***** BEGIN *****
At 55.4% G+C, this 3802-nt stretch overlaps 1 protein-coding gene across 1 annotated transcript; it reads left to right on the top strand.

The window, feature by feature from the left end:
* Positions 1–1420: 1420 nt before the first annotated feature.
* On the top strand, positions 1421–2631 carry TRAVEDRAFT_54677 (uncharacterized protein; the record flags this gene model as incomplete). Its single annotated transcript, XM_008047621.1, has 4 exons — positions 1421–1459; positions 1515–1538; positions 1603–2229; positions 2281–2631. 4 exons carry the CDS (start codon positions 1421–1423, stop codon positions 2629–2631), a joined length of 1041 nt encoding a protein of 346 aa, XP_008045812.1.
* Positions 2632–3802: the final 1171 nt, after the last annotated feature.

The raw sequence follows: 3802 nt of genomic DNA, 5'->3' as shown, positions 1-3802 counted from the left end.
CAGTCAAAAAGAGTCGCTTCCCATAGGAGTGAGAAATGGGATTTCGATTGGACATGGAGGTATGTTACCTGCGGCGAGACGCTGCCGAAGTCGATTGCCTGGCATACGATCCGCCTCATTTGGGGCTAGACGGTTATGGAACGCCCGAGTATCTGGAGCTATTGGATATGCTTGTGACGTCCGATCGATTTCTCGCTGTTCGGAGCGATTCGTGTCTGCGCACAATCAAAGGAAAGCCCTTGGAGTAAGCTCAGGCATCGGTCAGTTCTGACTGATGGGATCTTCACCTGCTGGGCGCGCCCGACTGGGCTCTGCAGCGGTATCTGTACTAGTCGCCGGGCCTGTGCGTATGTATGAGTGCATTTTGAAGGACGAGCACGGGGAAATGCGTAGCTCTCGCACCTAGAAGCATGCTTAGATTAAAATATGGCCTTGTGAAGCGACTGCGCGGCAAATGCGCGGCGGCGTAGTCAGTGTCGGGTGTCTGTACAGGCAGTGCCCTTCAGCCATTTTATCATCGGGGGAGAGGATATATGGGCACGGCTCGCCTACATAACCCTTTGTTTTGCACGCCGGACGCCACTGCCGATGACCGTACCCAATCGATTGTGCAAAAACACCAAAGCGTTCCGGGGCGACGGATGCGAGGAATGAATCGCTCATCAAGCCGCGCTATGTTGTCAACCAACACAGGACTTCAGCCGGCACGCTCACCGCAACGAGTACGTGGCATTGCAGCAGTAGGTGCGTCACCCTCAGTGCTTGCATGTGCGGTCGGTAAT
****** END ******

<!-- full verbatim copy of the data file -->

At 55.4% G+C, this 3802-nt stretch overlaps 1 protein-coding gene across 1 annotated transcript; it reads left to right on the top strand.

The window, feature by feature from the left end:
* Positions 1–1420: 1420 nt before the first annotated feature.
* On the top strand, positions 1421–2631 carry TRAVEDRAFT_54677 (uncharacterized protein; the record flags this gene model as incomplete). Its single annotated transcript, XM_008047621.1, has 4 exons — positions 1421–1459; positions 1515–1538; positions 1603–2229; positions 2281–2631. 4 exons carry the CDS (start codon positions 1421–1423, stop codon positions 2629–2631), a joined length of 1041 nt encoding a protein of 346 aa, XP_008045812.1.
* Positions 2632–3802: the final 1171 nt, after the last annotated feature.

The raw sequence follows: 3802 nt of genomic DNA, 5'->3' as shown, positions 1-3802 counted from the left end.
CAGTCAAAAAGAGTCGCTTCCCATAGGAGTGAGAAATGGGATTTCGATTGGACATGGAGGTATGTTACCTGCGGCGAGACGCTGCCGAAGTCGATTGCCTGGCATACGATCCGCCTCATTTGGGGCTAGACGGTTATGGAACGCCCGAGTATCTGGAGCTATTGGATATGCTTGTGACGTCCGATCGATTTCTCGCTGTTCGGAGCGATTCGTGTCTGCGCACAATCAAAGGAAAGCCCTTGGAGTAAGCTCAGGCATCGGTCAGTTCTGACTGATGGGATCTTCACCTGCTGGGCGCGCCCGACTGGGCTCTGCAGCGGTATCTGTACTAGTCGCCGGGCCTGTGCGTATGTATGAGTGCATTTTGAAGGACGAGCACGGGGAAATGCGTAGCTCTCGCACCTAGAAGCATGCTTAGATTAAAATATGGCCTTGTGAAGCGACTGCGCGGCAAATGCGCGGCGGCGTAGTCAGTGTCGGGTGTCTGTACAGGCAGTGCCCTTCAGCCATTTTATCATCGGGGGAGAGGATATATGGGCACGGCTCGCCTACATAACCCTTTGTTTTGCACGCCGGACGCCACTGCCGATGACCGTACCCAATCGATTGTGCAAAAACACCAAAGCGTTCCGGGGCGACGGATGCGAGGAATGAATCGCTCATCAAGCCGCGCTATGTTGTCAACCAACACAGGACTTCAGCCGGCACGCTCACCGCAACGAGTACGTGGCATTGCAGCAGTAGGTGCGTCACCCTCAGTGCTTGCATGTGCGGTCGGTAAT